The Ukiah Daily Journal
California’s positivity rate hits an all-time low
California’s cases and deaths from COVID-19 rose slightly on the first day of March, compared to the week before, which increased the state’s daily average for each figure, however both remained well below highs set in January.
County health departments across the state totaled 4,959 new cases of COVID-19 and 296 fatalities from the virus, according to data compiled by The Mercury News.
The state’s respective averages rose to approximately 5,200 cases and 299 deaths per day over the past week, slight jumps from a day ago but still 35% fewer casesand20%fewerdeaths than two weeks ago (excluding a backlog from Dec. 3-Feb. 3 reported this week in Los Angeles County).
At 2.3%, the rate of tests to come back positive in California over the past week reached a record low for any point of the pandemic. In the past two weeks, the state’s positivity rate has fallen from 3.7%; from its January high, it has fallen from more than 14%.
The number of Californians hospitalized with COVID-19 fell below 5,000 on Sunday for the first time since the week prior to Thanksgiving. Hospitalizations have fallen 44% in the past two weeks and been slashed by more than threequarters from the height of the surge in January.
Following continued widespread improvement, there was expected to be more movement in California’s tiered reopening system Tuesday, with San Francisco and Santa Clara counties as leading candidates to join neighboring San Mateo and Marin counties in the red tier.
Over the course of the pandemic, no Bay Area county ranks among the top 30 in the state in per-capita infections or in the top 20 in per-capita fatalities.
On Monday, four locales reported at least 100 cases, including San Francisco, which also led the region by adding 10 to its death toll. It reported 100 cases to bring its total to 34,070, the seventh-fewest per-capita in the state.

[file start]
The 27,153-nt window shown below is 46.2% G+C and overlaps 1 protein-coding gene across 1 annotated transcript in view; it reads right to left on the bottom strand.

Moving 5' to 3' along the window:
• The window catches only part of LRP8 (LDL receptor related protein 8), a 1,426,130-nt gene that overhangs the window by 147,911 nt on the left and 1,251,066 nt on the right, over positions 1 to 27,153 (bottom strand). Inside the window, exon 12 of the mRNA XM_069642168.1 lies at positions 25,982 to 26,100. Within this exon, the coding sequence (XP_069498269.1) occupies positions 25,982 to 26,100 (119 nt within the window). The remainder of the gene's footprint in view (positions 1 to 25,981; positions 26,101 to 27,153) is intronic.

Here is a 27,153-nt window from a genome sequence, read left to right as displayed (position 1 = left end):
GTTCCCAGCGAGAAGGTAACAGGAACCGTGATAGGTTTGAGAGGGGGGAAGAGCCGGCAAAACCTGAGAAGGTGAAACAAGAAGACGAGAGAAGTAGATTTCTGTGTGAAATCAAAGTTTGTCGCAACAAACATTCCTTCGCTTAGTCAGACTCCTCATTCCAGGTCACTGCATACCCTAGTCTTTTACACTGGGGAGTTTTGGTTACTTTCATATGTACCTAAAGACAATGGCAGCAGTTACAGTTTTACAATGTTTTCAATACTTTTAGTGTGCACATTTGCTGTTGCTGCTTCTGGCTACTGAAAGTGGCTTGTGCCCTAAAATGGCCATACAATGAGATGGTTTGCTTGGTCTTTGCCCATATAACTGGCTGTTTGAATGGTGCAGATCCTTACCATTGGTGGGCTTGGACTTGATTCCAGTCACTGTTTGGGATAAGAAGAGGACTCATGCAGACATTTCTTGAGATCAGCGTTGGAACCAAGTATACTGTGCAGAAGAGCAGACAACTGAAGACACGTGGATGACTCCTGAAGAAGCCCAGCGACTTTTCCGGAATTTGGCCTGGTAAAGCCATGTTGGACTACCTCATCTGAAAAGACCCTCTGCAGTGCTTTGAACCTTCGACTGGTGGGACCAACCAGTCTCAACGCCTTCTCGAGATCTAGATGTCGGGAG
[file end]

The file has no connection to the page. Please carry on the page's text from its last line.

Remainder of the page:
San Mateo County reported 102 new cases to bring its total to 38,831, a per-capita rate lower than 44 other counties.
Alameda County reported 109 new cases to bring its total to 80,777, a per-capita rate lower than all but 13 counties. And Santa Clara County led the region with 134 new cases to bring its total to 110,755, a per-capita rate lower than 35 other counties.
Santa Clara County also added two to its death toll, which rose to 1,781, the most in the region but fewer than 23 other counties on a percapita basis. Only 12 counties have recorded fewer deaths per-capita than San Francisco, which has a lower per-capita death rate than any county in the region except Solano.
Southern California and the San Joaquin Valley dominated the death toll Monday.
The state’s 296 fatalities were led by 66 in San Bernardino County, 42 in Imperial County and 32 in Los Angeles County, followed by 26 in Kern County and 25 in San Joaquin County. Riverside County also reported 25 new fatalities. Los Angeles County has recorded the most fatalities of any county in the nation, climbing to 21,467 on Monday. Statewide, it is followed by 3,921 in Orange County, 3,792 in Riverside County, 3,303 in San Diego County and 2,940 in San Bernardino County.
That collection of five Southern California counties have accounted for two in every three of all the deaths in California over the course of the pandemic, despite being home to just over half of the state’s population.